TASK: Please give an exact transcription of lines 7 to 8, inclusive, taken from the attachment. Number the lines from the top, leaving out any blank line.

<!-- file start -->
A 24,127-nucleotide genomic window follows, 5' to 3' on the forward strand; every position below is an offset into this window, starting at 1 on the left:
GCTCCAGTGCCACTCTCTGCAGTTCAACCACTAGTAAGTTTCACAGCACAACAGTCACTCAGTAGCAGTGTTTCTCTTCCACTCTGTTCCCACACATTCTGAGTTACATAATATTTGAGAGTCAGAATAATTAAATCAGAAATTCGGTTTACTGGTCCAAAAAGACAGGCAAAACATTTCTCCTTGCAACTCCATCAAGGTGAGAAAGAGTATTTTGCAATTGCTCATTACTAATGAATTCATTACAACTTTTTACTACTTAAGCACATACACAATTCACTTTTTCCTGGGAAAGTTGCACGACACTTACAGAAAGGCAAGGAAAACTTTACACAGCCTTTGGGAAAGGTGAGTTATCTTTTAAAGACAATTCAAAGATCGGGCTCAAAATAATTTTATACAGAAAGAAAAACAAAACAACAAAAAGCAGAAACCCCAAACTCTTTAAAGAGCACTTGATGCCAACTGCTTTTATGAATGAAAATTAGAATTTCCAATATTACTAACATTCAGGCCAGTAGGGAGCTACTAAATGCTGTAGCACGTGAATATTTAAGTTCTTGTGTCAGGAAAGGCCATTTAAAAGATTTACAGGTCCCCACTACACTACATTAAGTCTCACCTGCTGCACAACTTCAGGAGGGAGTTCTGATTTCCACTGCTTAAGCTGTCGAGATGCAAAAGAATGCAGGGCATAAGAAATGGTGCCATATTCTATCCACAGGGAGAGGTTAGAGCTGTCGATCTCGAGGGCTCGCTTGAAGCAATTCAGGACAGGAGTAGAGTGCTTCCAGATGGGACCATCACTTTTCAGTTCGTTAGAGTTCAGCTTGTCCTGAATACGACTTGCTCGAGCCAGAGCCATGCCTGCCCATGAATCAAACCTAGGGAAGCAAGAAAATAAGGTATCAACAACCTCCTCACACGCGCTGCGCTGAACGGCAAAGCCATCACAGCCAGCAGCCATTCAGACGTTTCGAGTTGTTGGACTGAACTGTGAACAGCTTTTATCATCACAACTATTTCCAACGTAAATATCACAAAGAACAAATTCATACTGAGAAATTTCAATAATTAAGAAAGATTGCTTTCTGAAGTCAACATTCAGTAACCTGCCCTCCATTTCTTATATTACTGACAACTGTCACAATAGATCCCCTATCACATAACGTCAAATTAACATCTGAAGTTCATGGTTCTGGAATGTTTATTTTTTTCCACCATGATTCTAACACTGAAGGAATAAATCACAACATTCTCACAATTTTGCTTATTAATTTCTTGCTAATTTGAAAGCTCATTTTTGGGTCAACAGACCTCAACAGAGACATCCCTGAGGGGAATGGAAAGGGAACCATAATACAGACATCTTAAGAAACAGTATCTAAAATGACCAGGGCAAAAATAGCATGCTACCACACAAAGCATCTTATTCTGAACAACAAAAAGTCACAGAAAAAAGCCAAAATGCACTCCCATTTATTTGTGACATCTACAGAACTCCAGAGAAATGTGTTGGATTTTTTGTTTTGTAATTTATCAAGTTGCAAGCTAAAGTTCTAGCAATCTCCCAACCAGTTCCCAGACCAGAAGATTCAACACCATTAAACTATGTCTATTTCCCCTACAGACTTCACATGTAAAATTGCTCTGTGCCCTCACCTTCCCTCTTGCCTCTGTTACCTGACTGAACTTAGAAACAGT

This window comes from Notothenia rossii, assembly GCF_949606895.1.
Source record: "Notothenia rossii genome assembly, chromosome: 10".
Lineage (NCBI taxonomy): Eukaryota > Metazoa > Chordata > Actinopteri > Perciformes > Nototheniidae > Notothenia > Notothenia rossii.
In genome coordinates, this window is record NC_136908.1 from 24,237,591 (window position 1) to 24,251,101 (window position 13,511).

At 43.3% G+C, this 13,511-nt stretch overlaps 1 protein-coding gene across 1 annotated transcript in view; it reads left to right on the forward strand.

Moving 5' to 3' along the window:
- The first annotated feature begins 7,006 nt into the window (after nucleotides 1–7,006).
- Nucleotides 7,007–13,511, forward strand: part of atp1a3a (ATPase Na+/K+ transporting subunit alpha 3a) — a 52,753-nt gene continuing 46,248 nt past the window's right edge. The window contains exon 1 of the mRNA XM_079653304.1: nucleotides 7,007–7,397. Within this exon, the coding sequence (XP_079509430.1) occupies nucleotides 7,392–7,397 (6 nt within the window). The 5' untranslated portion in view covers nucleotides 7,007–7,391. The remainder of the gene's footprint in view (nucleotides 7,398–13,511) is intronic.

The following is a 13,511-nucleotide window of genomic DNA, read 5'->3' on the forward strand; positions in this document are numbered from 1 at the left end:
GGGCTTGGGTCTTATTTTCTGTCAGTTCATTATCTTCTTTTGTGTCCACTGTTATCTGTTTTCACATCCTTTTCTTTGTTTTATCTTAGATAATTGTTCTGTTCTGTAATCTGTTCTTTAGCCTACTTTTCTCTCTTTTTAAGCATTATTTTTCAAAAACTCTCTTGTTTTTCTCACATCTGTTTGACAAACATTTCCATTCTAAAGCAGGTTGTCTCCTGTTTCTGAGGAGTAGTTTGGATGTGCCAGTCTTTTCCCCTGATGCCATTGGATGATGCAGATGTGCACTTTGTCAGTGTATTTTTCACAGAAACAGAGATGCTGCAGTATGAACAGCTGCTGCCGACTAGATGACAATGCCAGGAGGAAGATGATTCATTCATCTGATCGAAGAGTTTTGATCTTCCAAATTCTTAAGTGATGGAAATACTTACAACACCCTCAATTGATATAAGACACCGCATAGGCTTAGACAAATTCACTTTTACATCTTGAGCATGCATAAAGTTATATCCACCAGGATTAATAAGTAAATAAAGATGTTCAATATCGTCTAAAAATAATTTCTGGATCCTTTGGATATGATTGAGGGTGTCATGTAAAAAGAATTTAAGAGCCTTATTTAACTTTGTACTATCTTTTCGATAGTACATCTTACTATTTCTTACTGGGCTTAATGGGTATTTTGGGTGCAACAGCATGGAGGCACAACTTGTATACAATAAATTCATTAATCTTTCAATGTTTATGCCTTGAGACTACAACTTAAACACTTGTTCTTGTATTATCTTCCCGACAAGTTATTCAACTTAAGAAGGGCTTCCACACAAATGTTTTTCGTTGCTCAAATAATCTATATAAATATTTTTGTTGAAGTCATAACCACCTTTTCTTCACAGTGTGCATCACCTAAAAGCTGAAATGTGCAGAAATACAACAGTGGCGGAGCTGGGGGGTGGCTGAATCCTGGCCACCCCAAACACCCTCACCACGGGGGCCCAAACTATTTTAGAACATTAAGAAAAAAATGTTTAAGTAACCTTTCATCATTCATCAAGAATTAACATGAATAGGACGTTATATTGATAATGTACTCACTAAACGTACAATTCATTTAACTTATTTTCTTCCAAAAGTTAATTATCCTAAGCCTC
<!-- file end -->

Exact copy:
At 43.3% G+C, this 13,511-nt stretch overlaps 1 protein-coding gene across 1 annotated transcript in view; it reads left to right on the forward strand.

Moving 5' to 3' along the window: